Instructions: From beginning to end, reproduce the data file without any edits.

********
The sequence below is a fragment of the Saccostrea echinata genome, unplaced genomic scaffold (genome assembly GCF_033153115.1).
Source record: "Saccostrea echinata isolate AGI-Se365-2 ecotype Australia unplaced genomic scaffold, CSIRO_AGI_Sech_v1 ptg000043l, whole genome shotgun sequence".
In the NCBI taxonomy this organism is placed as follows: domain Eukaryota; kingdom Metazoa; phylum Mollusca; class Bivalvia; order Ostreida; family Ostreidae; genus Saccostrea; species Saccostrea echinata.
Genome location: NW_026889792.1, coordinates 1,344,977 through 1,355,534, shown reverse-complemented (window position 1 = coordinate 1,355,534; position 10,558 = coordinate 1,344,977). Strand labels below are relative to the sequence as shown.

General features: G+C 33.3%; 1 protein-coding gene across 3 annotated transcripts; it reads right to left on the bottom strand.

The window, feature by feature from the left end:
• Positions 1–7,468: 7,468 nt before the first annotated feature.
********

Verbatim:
The sequence below is a fragment of the Saccostrea echinata genome, unplaced genomic scaffold (genome assembly GCF_033153115.1).
Source record: "Saccostrea echinata isolate AGI-Se365-2 ecotype Australia unplaced genomic scaffold, CSIRO_AGI_Sech_v1 ptg000043l, whole genome shotgun sequence".
In the NCBI taxonomy this organism is placed as follows: domain Eukaryota; kingdom Metazoa; phylum Mollusca; class Bivalvia; order Ostreida; family Ostreidae; genus Saccostrea; species Saccostrea echinata.
Genome location: NW_026889792.1, coordinates 1,344,977 through 1,355,534, shown reverse-complemented (window position 1 = coordinate 1,355,534; position 10,558 = coordinate 1,344,977). Strand labels below are relative to the sequence as shown.

General features: G+C 33.3%; 1 protein-coding gene across 3 annotated transcripts; it reads right to left on the bottom strand.

The window, feature by feature from the left end:
• Positions 1–7,468: 7,468 nt before the first annotated feature.